if (!Char.IsNumber(keyPressed) && !Char.IsControl(keyPressed))
    {
        //As above
        e.Handled = true;
        return;
    }
}

You may notice the weird function call WPFUtils.Interop.Keyboard.GetCharFromKey(e.Key) this is one of the useful functions I've collected. You can find it here.

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Yep it's better this way. –  Sorcerer86pt Feb 13 '13 at 15:37

Why use keycodes, when you can use this:

void Control_KeyPress(object sender, KeyPressEventArgs e)
    {

        if (Char.IsDigit(e.KeyChar))
        {
            //do something
        }
        else
        {
            //do something else
        }
    }

It's cleaner and even if microsoft decides to change all enums vlue, it still would work

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On the msdn help page they use this code in their example:

// Determine whether the keystroke is a number from the top of the keyboard.
if (e.KeyCode < Keys.D0 || e.KeyCode > Keys.D9)

...

// Determine whether the keystroke is a number from the keypad.
if (e.KeyCode < Keys.NumPad0 || e.KeyCode > Keys.NumPad9)
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@Rawling, @tanascius: thanks, I did think about that but I thought that it was a bad practice to perform range evaluations against enumerations? I agree that the fact that it comes from MSDN makes it relatively safe, but after all, it wouldn't be the first time we would see bad example code from MSDN... Is there anything that guarantees that the values will always be contiguous? After all, we have enumerations so to not rely on the underlying values? By performing such a check, am I not relying on the fact that these enumerations values will be contiguous to each other? Thanks. –  Kharlos Dominguez Jul 1 '10 at 11:10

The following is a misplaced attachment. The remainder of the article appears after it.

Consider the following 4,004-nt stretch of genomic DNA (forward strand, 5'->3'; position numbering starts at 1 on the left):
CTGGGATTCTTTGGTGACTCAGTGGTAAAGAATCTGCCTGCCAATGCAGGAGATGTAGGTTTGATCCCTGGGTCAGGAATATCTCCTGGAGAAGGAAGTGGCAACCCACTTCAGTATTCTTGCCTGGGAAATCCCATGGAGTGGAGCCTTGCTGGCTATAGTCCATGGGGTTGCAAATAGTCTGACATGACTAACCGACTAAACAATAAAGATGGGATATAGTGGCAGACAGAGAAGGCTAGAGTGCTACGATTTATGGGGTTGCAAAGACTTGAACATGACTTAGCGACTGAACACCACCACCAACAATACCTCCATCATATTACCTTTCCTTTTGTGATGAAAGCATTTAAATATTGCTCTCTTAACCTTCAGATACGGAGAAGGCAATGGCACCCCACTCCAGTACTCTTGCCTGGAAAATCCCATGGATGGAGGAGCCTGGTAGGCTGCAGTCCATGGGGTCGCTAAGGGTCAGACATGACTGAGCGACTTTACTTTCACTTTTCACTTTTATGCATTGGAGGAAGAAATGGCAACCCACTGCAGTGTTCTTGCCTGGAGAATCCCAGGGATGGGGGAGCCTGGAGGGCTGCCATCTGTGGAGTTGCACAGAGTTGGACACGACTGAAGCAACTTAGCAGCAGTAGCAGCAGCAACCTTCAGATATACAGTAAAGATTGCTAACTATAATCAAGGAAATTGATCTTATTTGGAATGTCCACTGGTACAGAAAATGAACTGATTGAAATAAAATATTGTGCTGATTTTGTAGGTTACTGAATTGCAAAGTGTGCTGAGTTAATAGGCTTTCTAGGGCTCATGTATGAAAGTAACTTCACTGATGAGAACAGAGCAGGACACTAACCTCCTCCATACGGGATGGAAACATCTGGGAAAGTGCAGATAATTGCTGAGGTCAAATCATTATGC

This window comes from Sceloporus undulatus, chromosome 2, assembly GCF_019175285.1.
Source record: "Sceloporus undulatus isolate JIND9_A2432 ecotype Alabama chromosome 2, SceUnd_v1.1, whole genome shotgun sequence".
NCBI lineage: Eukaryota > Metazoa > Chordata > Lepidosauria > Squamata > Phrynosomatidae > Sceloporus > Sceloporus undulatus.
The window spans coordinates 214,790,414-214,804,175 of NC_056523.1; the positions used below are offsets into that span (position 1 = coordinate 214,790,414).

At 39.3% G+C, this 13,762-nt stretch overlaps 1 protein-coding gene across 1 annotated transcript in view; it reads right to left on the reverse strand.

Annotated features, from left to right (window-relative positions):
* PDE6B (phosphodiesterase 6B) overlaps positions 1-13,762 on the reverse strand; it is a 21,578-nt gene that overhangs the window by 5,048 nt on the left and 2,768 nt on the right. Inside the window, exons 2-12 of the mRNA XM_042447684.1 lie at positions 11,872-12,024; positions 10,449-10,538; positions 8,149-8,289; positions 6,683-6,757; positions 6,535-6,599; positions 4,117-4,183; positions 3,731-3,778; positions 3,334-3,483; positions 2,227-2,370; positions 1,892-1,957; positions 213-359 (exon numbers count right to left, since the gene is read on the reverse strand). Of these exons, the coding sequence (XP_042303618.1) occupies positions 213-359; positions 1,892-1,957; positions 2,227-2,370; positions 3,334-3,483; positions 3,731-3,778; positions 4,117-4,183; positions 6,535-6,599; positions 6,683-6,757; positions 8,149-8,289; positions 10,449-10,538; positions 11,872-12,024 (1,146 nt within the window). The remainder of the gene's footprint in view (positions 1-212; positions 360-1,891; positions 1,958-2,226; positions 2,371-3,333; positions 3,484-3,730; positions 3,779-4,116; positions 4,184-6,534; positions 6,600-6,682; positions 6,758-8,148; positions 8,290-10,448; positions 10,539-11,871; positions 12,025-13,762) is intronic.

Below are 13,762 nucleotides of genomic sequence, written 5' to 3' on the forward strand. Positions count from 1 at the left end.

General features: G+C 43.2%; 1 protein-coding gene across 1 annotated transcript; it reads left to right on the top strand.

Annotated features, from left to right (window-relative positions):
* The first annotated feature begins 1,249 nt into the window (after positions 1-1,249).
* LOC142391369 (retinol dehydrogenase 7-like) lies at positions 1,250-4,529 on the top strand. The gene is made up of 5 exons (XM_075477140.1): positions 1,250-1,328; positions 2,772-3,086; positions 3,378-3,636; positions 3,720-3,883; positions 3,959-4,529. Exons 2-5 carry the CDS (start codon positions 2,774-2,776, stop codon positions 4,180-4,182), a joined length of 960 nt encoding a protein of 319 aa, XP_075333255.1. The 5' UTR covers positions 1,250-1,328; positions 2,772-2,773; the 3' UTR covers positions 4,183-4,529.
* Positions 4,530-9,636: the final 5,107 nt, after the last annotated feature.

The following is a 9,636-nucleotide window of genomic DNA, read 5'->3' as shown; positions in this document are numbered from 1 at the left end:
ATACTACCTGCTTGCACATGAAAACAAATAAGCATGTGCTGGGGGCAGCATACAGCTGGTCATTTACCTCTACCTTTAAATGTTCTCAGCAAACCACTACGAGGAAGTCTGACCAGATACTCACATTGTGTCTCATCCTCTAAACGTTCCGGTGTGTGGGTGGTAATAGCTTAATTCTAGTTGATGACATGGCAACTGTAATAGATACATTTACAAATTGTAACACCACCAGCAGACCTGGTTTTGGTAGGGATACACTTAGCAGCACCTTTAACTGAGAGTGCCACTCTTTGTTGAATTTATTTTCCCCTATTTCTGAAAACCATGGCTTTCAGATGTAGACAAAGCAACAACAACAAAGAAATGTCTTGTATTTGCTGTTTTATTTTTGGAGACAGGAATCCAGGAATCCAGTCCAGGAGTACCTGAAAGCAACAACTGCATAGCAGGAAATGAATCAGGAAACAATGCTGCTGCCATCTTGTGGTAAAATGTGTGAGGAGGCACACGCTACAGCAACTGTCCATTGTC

As bad as a practice as that may be, I would hope that since Microsoft is using that in their docs, they would be careful to keep the behavior consistent. If you can switch to the KeyPress event instead of KeyDown, you can use the solution I provided. –  Tim Coker Jul 1 '10 at 11:12
    
Yeah, if there's a reason not to do that, Tim's solution is good - and makes it a lot more obvious what you're trying to do, too. –  Rawling Jul 1 '10 at 11:15
    
@Kharlos: I understand the issues you have, but think about what they would have to change to make your code break. The enum can change without any problem as long as they do not change the order of the NumPad? and D? elements. And I think that there is no reason to define NumPad9 before "NumPad8 ... –  tanascius Jul 1 '10 at 11:19
    
Yeah, I agree with you that is very unlikely that they would do that. It is more a rhetorical issue than a real-world one, but if I can, I might as well not try to break a best practice, even if it is unlikely it would pose any problem in the real-world. –  Kharlos Dominguez Jul 1 '10 at 11:34

void dataGridView1_KeyDown(object sender, System.Windows.Forms.KeyEventArgs e) { // Used this to find they key values. //label1.Text += e.KeyValue;

        // Check if key is numeric value.
        if((e.KeyValue >= 48 && e.KeyValue <= 57) || (e.KeyValue >= 97 && e.KeyValue <= 105))
            System.Console.WriteLine("Pressed key is numeric");
    }
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Just get the last char from the Key that will be number if a number was pressed. This method works with KeyDown events not needing any other conditions.

Just call this static method and pass in the Key to check

public static bool IsNumber(Key key )
{
  string num = key.ToString().Substring(e.Key.ToString().Length - 1);
  Int64 i64;
  if (Int64.TryParse(num, out i64))
  {
    return true;               
  }

   return false;
}